Thursday, May 6, 2010

Teacher vs curricula: Determining what works

Newsweek

Since holding teachers responsible for student performance is now all the rage, from the White House to the political right, let us do a simple thought experiment. Imagine an amateur baseball league in which team owners dictate which bats players use. The owners try to choose the best, but the research on bats is so poor, they have to rely on anecdotes—"Barry Bonds hit 73 home runs with maple!"—and on manufacturers' claims. As a result, some teams wind up using bats that are too heavy, too fragile, or no better than a broomstick. Does it make sense to cut players who were forced to use ineffective equipment? [...]


1 comment :

  1. Typical Newsweek stupidityMay 8, 2010 at 12:50 AM

    This social scientist is full of himself. So what if there's a "lack of scientific studies" buttressing some teacher's educational approach? Newsflash: There always has been since education was around, and yet that doesn't seem to have stopped it from happening, in some cases quite well--and, yes, very often ideologically. If we were to live in a world where we couldn't "rationally" entertain a strong position on something without scientific studies behind it, nothing would get done. It's called conviction. (Another newslash: The amount of knowledge we've amassed based in randomized trials, etc., is awfully modest. Most of what we know in any area comes from the empirical testimony of those on the frontlines of that field of endeavor, not from studies.)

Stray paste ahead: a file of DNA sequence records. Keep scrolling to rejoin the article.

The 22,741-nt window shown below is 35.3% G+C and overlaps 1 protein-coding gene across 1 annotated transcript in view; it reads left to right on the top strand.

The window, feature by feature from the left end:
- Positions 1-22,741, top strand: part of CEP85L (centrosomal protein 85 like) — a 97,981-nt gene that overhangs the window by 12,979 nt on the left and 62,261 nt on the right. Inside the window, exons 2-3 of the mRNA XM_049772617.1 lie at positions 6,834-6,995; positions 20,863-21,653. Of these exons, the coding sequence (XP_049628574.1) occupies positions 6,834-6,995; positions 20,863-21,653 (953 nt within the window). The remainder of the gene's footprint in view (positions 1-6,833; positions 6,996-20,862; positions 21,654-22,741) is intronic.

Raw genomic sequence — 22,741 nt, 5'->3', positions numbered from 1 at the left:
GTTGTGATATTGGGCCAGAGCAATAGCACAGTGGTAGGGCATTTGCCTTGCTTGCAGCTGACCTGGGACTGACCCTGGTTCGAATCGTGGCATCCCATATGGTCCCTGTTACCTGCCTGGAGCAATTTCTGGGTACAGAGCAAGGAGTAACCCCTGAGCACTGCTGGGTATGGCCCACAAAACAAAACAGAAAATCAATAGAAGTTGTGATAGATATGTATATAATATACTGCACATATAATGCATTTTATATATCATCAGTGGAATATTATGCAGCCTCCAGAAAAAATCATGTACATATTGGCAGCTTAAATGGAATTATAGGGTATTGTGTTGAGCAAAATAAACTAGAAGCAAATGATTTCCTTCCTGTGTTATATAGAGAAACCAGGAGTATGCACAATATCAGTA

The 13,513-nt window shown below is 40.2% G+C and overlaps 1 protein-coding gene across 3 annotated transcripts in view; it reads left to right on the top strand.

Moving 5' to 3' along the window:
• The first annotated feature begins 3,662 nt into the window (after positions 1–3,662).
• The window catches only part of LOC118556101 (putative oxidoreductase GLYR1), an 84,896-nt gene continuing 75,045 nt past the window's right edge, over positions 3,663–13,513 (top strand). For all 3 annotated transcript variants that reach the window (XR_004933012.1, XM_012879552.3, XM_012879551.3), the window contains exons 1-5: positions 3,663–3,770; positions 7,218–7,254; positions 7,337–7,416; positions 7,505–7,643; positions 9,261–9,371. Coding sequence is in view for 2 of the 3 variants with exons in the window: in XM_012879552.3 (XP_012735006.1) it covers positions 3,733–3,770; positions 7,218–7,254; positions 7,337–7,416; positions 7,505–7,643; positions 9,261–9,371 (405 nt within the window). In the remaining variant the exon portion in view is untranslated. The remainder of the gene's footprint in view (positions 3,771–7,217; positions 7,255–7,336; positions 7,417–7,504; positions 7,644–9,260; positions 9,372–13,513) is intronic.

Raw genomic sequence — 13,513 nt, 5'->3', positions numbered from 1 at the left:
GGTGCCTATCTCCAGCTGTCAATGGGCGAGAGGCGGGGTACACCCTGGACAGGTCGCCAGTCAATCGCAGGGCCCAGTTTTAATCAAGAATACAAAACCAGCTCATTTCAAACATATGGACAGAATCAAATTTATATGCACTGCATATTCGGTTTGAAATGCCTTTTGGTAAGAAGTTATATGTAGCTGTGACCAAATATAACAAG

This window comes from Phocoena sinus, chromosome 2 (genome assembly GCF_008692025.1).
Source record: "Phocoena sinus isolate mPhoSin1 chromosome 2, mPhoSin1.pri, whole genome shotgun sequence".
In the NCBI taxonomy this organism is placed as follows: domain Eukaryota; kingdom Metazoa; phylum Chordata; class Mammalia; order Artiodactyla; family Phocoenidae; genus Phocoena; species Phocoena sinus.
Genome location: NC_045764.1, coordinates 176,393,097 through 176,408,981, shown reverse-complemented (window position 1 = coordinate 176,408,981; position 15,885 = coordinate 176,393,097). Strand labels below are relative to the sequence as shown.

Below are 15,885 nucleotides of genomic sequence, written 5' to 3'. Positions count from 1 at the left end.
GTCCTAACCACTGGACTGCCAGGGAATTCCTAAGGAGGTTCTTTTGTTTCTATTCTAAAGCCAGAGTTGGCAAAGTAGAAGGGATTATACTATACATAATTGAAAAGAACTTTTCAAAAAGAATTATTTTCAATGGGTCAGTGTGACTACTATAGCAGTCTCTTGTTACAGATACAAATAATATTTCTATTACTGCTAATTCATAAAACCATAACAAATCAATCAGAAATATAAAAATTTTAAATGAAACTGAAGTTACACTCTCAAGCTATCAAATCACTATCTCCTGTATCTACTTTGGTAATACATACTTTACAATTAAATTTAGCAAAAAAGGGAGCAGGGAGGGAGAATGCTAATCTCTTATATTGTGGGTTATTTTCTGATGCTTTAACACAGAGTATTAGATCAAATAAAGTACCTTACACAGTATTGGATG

What makes him think studies would even help the field? Studies (which seem to be far more reported than read, much less intelligently questioned & critically appraised) by their nature give answers that are very particular, and pedagogical philosophies aim at conclusions sweeping & general. It is all too likely that the social sciences have no definitive conclusions to offer teachers and may well fare best by raising heuristic questions & offering new ideas.

    Of course, there is a much larger stumbling point that's skirted here as well. Unlike the hard sciences, studies in the social sciences cannot be presumed to transcend the limited perspectives of those administering them. There are biases aplenty, and they belie all snobby postures donned by the would-be enlightened social engineer. While some readers may well have as much sympathy with Coburn's objections as does the author, I find those objections plain creepy. Just imagine a principal pushing out a teacher because his methodology didn't jibe with the latest to come down from Psychology Today (or would that be the Politburo?).

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